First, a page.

I wrote a post a few weeks ago about an issue that I ran into while programming my first WCF application. If you would like to read it that post first (it might be a good idea)Since it was posted, I have noticed that a few people visit the post every day and they are probably annoyed since I identified the problem, identified the solution and then gave no explanation as to how the solution should actually be implemented. So, as promised, I am going to go over the path that we followed the solve the problem step by step.
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I have a confession to make: I've been working on the perfect application. How do I know it's the perfect application? I know because it's never done and there's always "just one more thing" to refactor. And that, my friends, is a problem.
One of our older web applications in VB.NET has a page with several dependent dropdownlists that are designed to allow the user to choose various health benefits combinations. The rules for the dependencies vary and can be quite involved. To minimize database calls and to improve performance a caching layer was added. The process worked nicely, but included a lot of repetitive code to check the cache. For example, a check similar to the one in the method below had to be used each time an item was needed from the cache.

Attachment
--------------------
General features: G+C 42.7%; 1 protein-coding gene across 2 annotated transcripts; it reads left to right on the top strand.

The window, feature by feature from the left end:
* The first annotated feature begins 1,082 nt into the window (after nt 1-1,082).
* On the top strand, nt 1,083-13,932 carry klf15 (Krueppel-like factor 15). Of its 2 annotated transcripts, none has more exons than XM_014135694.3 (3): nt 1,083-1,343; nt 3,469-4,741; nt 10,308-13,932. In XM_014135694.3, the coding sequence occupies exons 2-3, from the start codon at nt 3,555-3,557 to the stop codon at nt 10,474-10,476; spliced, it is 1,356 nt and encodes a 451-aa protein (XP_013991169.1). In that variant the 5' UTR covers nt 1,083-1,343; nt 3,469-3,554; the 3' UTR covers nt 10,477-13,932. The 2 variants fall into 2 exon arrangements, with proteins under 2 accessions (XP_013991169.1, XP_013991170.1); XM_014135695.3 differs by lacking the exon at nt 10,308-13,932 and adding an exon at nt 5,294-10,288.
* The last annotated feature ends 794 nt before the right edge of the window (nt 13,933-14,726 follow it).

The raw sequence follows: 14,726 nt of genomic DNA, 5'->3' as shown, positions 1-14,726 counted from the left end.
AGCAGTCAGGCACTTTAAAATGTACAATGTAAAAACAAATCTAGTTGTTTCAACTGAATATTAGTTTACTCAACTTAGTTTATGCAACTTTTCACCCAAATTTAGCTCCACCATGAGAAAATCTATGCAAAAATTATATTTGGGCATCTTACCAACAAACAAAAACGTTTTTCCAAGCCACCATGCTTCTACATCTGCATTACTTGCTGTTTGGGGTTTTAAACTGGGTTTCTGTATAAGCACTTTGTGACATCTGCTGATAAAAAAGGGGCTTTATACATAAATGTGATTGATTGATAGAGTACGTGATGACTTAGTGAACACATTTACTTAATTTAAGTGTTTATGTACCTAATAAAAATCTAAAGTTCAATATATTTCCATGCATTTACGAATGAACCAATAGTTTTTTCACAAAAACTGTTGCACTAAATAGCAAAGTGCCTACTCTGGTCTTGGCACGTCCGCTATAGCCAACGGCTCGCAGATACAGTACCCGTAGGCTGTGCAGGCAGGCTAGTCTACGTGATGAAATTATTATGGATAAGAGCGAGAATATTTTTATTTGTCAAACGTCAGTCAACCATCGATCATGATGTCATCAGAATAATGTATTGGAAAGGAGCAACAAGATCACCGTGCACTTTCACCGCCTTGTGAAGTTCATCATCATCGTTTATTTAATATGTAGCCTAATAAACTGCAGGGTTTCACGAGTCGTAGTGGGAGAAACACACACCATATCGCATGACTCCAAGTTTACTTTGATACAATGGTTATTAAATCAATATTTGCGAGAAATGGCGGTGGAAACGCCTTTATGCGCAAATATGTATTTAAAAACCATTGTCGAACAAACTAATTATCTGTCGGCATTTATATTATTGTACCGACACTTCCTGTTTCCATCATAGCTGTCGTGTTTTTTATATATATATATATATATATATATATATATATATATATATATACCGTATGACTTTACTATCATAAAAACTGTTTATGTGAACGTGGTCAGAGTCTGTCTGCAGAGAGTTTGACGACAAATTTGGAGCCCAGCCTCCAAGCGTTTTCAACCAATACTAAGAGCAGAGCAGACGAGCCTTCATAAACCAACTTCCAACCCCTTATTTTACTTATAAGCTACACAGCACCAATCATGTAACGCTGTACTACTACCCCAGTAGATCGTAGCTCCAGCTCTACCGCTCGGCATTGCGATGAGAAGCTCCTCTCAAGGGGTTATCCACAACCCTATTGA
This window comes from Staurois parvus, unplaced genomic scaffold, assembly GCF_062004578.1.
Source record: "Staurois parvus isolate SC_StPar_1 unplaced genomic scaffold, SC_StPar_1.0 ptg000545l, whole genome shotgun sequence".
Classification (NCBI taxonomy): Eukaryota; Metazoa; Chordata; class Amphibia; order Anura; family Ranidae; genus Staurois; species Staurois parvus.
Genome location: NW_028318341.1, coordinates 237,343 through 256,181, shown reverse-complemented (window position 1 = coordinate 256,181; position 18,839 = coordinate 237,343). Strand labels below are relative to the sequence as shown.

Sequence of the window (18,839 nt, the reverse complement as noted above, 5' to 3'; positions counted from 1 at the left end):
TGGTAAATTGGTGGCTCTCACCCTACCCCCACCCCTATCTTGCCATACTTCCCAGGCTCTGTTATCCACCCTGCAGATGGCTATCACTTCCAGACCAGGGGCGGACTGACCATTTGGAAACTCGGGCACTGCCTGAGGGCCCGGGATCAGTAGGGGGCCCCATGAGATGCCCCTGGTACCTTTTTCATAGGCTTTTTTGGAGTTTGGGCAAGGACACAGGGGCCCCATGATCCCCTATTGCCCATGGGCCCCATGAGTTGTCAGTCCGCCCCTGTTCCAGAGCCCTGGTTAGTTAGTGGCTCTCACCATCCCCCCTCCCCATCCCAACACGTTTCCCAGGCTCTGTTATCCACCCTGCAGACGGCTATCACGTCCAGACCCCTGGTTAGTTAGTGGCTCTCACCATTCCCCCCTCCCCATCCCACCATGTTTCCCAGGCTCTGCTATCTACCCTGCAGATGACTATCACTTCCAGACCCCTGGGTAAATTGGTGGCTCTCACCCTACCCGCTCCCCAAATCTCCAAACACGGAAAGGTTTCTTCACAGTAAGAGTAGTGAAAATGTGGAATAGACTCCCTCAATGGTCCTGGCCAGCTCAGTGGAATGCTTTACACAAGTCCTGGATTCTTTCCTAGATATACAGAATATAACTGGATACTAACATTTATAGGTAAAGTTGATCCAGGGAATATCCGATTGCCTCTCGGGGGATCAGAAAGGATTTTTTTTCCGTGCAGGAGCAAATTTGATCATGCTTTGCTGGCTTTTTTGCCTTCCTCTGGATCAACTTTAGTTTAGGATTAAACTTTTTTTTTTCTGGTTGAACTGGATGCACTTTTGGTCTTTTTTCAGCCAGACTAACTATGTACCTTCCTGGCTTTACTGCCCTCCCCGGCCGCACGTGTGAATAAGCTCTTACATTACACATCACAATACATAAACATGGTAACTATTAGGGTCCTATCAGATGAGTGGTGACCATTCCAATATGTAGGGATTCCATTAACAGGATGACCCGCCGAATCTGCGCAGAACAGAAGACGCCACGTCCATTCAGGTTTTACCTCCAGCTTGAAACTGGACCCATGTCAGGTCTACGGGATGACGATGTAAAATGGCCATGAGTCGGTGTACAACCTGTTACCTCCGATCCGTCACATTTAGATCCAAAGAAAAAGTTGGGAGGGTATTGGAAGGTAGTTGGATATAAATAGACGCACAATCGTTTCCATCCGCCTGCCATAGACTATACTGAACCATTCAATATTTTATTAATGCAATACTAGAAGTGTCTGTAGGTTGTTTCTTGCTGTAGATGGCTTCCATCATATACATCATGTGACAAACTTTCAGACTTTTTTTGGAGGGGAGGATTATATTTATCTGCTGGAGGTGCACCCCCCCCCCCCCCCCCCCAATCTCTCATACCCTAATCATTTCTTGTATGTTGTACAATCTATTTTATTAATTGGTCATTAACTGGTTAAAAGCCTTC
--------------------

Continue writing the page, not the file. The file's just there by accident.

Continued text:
Expanding upon Jeff Ballard's recent post, Microsoft CRM 2011 oData Examples, the following is an example of how to use OData to update a record. Let's say that we want to let the user not only see who the Account's latest Contact is, but also allow them to update the Contact's Job Title, E-mail, and Phone Number without needing to open up the Contact, itself.
I enjoyed reading this article entitled the “Seven Personality Traits of Top Salespeople.” The author Steve Martin identifies what to some may sound counter-intuitive: (1) That most successful sales professionals scored high on the “Modesty and Achievement Orientation” portion of the referenced personality test, and (2) That most successful sales professionals show 30% less gregariousness. Those findings sure correct two oft-repeated salesperson